question isn't so much a research question as it is a technical one,
and in full disclosure, it comes from the editor and not a
subscriber. I regularly encrypt sensitive files on my Windows XP Pro
computer using Windows encryption as just one method of securing
information on it. I travel a lot and I use my own laptop in the
I also run an automatic
backup program by Iomega, which copies my files to an external hard
drive (or a temporary cache if I'm traveling) at frequent intervals.
Recently, I noticed that it copies the encrypted files without
retaining the encryption. Does anyone know if the mere act of
copying a file encrypted with Windows in effect decrypts the file?
Is this perhaps the unintended consequence of copying the file to a
non-NTFS file system or FAT32 drive? If so, what does this say about
the security of Windows encryption?
Robert McComber: To answer the
writer's question, the act of copying the file does remove the
encryption. Windows File System encryption is tied to both NTFS and
generally to the presence of Active Directory. It is also important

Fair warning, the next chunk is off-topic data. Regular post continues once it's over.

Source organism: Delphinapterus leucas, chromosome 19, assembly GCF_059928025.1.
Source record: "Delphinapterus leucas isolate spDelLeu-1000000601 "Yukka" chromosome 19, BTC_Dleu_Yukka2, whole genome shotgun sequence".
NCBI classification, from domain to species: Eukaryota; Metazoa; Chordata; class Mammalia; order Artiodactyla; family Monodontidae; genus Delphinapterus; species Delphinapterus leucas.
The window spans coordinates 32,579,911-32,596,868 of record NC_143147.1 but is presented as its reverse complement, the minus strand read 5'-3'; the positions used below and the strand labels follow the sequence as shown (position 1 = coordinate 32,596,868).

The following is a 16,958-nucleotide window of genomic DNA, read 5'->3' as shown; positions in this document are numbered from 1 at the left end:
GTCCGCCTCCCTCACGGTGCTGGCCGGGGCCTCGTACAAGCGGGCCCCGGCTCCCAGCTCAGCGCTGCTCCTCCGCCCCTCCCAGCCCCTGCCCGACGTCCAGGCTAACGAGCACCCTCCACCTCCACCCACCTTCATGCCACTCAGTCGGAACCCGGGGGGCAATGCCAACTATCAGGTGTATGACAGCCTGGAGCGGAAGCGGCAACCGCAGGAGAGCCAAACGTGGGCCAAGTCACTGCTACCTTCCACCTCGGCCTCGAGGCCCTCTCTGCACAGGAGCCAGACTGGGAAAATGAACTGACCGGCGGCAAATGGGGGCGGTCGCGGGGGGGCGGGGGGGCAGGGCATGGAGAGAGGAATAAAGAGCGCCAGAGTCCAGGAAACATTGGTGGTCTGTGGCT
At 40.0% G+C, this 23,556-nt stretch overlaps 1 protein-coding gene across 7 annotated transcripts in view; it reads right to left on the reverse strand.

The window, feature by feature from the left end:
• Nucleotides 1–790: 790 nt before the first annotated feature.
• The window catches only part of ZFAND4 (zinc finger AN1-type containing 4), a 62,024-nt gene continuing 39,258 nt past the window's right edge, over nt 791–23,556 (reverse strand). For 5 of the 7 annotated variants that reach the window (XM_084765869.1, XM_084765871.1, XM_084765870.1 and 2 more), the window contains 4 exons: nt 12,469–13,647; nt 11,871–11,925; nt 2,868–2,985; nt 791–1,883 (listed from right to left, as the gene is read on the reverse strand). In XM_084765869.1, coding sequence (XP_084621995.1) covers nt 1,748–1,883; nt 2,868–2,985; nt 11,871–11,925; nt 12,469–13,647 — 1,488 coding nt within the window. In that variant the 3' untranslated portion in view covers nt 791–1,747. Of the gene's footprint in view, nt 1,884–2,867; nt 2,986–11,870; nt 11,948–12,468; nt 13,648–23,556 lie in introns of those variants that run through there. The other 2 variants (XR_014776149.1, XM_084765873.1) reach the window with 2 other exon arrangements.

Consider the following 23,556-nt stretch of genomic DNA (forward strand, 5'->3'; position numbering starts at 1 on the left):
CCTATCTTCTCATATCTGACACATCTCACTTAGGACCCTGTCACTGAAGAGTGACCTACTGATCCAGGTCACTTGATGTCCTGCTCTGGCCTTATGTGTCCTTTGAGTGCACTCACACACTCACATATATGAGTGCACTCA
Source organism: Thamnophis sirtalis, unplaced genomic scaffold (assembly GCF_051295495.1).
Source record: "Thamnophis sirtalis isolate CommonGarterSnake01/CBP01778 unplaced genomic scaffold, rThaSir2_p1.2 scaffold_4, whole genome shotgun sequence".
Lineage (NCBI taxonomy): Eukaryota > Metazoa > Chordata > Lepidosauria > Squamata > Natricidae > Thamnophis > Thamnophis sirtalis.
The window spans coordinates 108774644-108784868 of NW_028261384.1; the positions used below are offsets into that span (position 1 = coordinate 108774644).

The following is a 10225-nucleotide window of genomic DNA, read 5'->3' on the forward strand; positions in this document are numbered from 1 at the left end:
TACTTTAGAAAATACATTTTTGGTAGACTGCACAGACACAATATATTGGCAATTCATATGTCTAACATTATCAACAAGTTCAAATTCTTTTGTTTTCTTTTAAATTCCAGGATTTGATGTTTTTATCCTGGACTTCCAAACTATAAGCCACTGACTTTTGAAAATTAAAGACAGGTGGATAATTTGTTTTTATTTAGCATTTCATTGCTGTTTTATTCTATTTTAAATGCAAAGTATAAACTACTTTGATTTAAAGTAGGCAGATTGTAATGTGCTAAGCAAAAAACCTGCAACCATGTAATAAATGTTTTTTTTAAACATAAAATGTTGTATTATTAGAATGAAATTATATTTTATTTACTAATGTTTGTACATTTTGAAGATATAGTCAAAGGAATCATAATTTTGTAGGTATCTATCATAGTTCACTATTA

to keep in mind that Windows File Encryption, by virtue of this
process, does not protect the file in transit;
i.e., when it is being moved between two
machines across the network, it is not encrypted. If the Windows
File System encryption is used on a corporate Active Directory
domain, the administrators can open the files, though it does
require some effort.
If the writer is
interested in a file encryption or drive encryption solution that
protects the information both in transit and at rest, they should
consider a standalone file protection solution. Depending on
corporate policies, there may be an existing solution or this might
have to be setup just for the single machine. It is important to
check with IT if any company documents are going to be encrypted,
however, as there is always a risk of losing the password, in which
case the information encrypted would likewise be lost.
Some potential encryption packages include PGP Desktop Professional
9.6 (www.pgp.com) which is a
retail product and has excellent corporate integration tools, or
a standalone open-source tool available freely. I use Truecrypt
myself as it's easy to handle and very flexible.
Robert McComber is Product Security
Specialist with Telvent in Canada. Thank you, Rob, for your most